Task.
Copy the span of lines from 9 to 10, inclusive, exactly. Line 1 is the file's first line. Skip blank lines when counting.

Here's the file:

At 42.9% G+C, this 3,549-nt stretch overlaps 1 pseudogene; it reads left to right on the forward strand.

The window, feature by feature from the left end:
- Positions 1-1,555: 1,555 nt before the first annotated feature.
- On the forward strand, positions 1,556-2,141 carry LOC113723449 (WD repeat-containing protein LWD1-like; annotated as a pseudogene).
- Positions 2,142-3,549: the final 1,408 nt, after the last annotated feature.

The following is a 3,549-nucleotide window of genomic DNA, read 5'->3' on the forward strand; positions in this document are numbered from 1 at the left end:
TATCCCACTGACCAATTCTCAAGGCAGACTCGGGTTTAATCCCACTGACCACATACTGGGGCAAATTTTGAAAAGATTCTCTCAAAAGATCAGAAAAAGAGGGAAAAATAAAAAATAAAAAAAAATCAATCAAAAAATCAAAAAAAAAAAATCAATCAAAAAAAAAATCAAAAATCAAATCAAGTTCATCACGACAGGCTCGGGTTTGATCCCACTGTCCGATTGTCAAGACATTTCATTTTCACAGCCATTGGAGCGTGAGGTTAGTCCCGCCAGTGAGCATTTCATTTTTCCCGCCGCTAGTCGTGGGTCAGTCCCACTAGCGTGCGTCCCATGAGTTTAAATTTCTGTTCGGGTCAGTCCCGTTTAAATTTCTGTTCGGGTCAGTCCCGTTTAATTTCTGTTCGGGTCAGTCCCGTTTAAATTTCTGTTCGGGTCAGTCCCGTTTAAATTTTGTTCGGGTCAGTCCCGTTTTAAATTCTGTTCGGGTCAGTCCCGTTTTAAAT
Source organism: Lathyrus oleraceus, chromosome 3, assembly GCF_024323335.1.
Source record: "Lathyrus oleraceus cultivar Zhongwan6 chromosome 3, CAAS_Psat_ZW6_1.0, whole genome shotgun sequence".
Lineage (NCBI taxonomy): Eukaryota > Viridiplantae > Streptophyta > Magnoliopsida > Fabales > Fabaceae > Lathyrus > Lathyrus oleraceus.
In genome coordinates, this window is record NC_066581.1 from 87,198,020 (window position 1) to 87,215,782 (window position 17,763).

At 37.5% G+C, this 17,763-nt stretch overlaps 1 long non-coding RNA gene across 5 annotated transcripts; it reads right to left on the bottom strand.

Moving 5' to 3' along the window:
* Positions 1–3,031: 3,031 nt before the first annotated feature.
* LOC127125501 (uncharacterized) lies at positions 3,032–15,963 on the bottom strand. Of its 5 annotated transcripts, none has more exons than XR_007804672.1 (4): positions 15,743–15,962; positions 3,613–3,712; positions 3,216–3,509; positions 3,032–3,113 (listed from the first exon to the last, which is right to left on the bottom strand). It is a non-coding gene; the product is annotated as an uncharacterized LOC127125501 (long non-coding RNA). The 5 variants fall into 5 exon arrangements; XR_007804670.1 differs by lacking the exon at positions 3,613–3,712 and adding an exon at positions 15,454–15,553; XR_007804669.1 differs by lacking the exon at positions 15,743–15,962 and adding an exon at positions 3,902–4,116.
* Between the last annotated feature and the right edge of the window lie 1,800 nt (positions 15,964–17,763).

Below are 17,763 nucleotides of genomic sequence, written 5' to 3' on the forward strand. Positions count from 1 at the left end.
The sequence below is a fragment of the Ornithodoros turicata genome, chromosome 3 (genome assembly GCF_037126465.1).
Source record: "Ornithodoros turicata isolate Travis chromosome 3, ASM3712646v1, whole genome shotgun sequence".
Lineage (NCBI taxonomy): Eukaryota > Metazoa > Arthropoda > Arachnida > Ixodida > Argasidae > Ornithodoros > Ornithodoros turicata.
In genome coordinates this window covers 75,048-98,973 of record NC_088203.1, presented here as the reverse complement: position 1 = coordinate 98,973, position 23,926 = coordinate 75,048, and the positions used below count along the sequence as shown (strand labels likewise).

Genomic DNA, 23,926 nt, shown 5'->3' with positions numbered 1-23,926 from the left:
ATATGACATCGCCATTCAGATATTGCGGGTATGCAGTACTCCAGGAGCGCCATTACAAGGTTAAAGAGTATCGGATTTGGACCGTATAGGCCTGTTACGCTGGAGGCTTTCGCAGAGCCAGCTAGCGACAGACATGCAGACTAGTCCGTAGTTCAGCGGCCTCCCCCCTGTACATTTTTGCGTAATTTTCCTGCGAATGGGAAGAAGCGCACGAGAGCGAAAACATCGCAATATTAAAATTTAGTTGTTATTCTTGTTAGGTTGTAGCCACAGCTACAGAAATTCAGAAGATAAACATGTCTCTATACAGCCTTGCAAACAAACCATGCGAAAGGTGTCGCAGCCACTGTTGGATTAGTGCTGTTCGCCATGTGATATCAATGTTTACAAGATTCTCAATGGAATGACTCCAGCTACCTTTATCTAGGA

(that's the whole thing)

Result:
Source record: "Lathyrus oleraceus cultivar Zhongwan6 chromosome 3, CAAS_Psat_ZW6_1.0, whole genome shotgun sequence".
Lineage (NCBI taxonomy): Eukaryota > Viridiplantae > Streptophyta > Magnoliopsida > Fabales > Fabaceae > Lathyrus > Lathyrus oleraceus.